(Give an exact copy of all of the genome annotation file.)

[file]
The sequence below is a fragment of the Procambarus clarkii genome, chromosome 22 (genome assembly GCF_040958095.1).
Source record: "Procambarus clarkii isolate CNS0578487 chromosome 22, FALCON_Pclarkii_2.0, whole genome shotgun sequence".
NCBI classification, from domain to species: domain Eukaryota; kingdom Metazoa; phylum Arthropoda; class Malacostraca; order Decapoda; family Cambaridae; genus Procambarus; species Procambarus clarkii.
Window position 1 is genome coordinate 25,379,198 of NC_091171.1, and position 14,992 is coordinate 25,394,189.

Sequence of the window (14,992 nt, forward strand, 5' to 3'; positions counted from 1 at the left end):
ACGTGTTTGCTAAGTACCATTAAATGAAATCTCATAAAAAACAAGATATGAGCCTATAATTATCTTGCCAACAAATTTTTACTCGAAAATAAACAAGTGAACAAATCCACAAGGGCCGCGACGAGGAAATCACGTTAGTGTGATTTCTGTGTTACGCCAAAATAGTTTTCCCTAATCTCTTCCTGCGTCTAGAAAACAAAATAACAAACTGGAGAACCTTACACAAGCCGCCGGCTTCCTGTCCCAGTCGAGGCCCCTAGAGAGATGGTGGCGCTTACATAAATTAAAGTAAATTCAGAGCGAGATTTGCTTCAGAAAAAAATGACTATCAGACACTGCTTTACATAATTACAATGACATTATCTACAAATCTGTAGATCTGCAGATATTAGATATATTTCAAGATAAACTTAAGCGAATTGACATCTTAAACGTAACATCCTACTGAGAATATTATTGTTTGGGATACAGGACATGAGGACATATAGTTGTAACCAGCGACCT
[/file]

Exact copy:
The sequence below is a fragment of the Procambarus clarkii genome, chromosome 22 (genome assembly GCF_040958095.1).
Source record: "Procambarus clarkii isolate CNS0578487 chromosome 22, FALCON_Pclarkii_2.0, whole genome shotgun sequence".
NCBI classification, from domain to species: domain Eukaryota; kingdom Metazoa; phylum Arthropoda; class Malacostraca; order Decapoda; family Cambaridae; genus Procambarus; species Procambarus clarkii.
Window position 1 is genome coordinate 25,379,198 of NC_091171.1, and position 14,992 is coordinate 25,394,189.

Sequence of the window (14,992 nt, forward strand, 5' to 3'; positions counted from 1 at the left end):
ACGTGTTTGCTAAGTACCATTAAATGAAATCTCATAAAAAACAAGATATGAGCCTATAATTATCTTGCCAACAAATTTTTACTCGAAAATAAACAAGTGAACAAATCCACAAGGGCCGCGACGAGGAAATCACGTTAGTGTGATTTCTGTGTTACGCCAAAATAGTTTTCCCTAATCTCTTCCTGCGTCTAGAAAACAAAATAACAAACTGGAGAACCTTACACAAGCCGCCGGCTTCCTGTCCCAGTCGAGGCCCCTAGAGAGATGGTGGCGCTTACATAAATTAAAGTAAATTCAGAGCGAGATTTGCTTCAGAAAAAAATGACTATCAGACACTGCTTTACATAATTACAATGACATTATCTACAAATCTGTAGATCTGCAGATATTAGATATATTTCAAGATAAACTTAAGCGAATTGACATCTTAAACGTAACATCCTACTGAGAATATTATTGTTTGGGATACAGGACATGAGGACATATAGTTGTAACCAGCGACCT